John Muir’s East Lothian Legacy

Conservationist John Muir may have left East Lothian as a ten year old boy back in 1848, but Dunbar’s most famous expatriate retains a strong character in East Lothian today – not least in the country park which bears his name.

Muir wrote that when he was a boy he ‘loved to wander in the fields to hear the birds sing, and along the shore to gaze and wonder at the shells and the seaweeds, eels and crabs in the pools when the tide was low; and best of all to watch the waves in awful storms thundering on the black headlands and craggy ruins of old Dunbar Castle’. These simple pleasures can all still be enjoyed by visitors to John Muir Country Park today.

Since its origin in 1976, the park has been watched over by a small team of countryside rangers who aim to assist and advise on countryside issues, provide environmental education, and protect and manage the natural history aspect of all sites within the park. The park entertains a wide variety of habitats within its 1760 acres from rocky shores and sandy beaches to grasslands and pine plantations.

By the dunes in Belhaven Bay lies a stretch of rare salt marsh, which only formed around 100 years ago when the sands shifted and a ridge of dunes cut off a strip of land from the sea, leaving the area to be clotted by mud washed down from the Tyne estuary.

The dunes are held firm by the deep, knotted roots of the jagged marram grass which gives the dunes the name ‘Spike Island’. The dunes and the salt marsh together provide a summer home for meadow pipit, lapwing, sand martin and the endangered skylark, a bird which was common when Muir was a boy but which has since declined, to the point that it now features on the RSPB’s endangered species list. Year-round residents of the dunes include eider duck, which nest in tufts of marram grass, and shelduck, who prefer to hide their eggs away in rabbit burrows.

By Belhaven Bay lies the Hedderwick Plantation which mainly consists of Scots Pine, and plays host to flocks of crossbill as well as mammals such as squirrels, foxes, weasels, badgers and hedgehogs. Deer are also sometimes seen, and the park rangers control populations of rabbits and moles. The rangers monitor the wildlife in the park, taking regular bird counts which are sent to the Wetland Bird Survey (WeBS) to add to their database. The red sandstone carcass of Dunbar Castle is famous among birdwatchers, who come from all over to see the colony of kittiwakes nesting in the ruins. They were originally recorded as settling in the Granary by Dunbar Harbour in 1934 but by the 1970s they had moved to the Castle, perhaps because its inaccessibility offered more protection for the nesting birds.

Around 400 plant species are supported within the park. Thrift, sea aster, sea rocket, bird’s foot trefoil and the wonderfully-named viper’s bugloss, once believed to be a cure for snakebite, are all found in abundance, but others such as Grass of Parnassus are reported to have decreased in numbers as the inevitable coastal erosion, fly tipping , oil spills and other pollution have taken their toll.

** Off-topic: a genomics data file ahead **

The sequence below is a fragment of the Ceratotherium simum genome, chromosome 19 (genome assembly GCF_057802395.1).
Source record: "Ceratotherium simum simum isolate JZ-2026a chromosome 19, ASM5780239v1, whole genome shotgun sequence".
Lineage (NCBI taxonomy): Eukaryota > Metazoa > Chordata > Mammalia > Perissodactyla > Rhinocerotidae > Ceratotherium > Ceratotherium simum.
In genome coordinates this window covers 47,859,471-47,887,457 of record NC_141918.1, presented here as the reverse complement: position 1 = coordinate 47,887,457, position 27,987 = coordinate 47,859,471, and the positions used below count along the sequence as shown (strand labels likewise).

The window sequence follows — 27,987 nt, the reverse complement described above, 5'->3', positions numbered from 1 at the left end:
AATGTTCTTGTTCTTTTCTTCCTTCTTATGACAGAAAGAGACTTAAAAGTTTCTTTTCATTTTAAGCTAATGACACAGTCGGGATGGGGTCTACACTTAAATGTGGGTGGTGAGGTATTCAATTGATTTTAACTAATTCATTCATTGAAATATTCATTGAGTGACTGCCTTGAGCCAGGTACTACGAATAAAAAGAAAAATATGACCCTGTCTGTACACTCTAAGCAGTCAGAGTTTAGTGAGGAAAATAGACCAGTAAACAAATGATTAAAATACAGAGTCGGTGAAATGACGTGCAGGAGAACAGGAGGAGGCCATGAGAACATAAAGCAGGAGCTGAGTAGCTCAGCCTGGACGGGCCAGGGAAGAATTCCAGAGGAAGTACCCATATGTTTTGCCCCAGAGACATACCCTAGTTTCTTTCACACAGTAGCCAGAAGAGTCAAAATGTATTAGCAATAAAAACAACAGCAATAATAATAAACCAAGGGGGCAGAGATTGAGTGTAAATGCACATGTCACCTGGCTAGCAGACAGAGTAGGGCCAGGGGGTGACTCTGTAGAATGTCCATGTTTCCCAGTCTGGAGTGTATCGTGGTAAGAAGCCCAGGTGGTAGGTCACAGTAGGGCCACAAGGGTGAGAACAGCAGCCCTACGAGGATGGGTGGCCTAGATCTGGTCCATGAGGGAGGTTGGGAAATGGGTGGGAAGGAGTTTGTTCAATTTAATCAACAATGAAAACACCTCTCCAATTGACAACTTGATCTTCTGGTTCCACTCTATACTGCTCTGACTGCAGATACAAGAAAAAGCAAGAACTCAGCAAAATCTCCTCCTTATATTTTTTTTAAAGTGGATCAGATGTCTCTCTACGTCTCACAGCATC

Horse riding, canoeing, angling, golf, surfing, sand yachting, kiting, beach rugby, stock car racing and many more activities are all enjoyed within the park. Also popular is the John Muir Way, a 45 mile long walking path which passes through the park on its way from Musselburgh to the East Lothian Border near Cockburnspath, essentially linking Edinburgh to the Southern Upland Way. Despite its length, the John Muir Way offers fairly easy walking along a varied coastline of beaches, cliffs, harbours, rivers, salt pans and woodland. The Way is signposted, and can be completed in short sections or as circular walks by using linking paths. The Clifftop Trail from Dunbar to Belhaven Bay offers an enjoyable stroll with fantastic views out to sea and the distant white-capped hulk of the gannets’ favourite nesting site, the Bass Rock.

It’s clear to see that East Lothian’s dramatic coastline offers much that would fascinate anyone interested in wildlife or the countryside, so it’s little wonder that Muir, when he inhaled the salt tang of the sea in far-away Florida, found himself harking vividly for his childhood in his native land. He wrote, ‘I caught the scent of the salt sea breeze which, although I had so many years lived far from sea breezes, suddenly conjured up Dunbar, its rocky coast, winds and waves…I could see only dulse and tangle, long winged gulls, the Bass Rock in the Firth of Forth, and the old castle, schools, churches, and long country rambles in search of birds’ nests.’

Walking on the wide flat sand beach at Belhaven Bay, it’s easy to see why he ached so vividly for the land of his childhood. Despite the presence of a surf school tackling modest waves at the curve of the bay, there’s a strong feeling that the land belongs not to the walkers, the horse riders, the water sports enthusiasts, or even the rangers, but to the skylark, the meadow pipit, the sand martin, the badgers, the foxes and the deer. It may be a gentle kind of wildness in this place, but it’s a wildness worth preserving – and the countryside ranger service are doing their best to do just that.

John Muir would be proud that he has helped to both conserve and make accessible an area he loved so much – even if only in name.

For background on the life of John Muir see this previous article.

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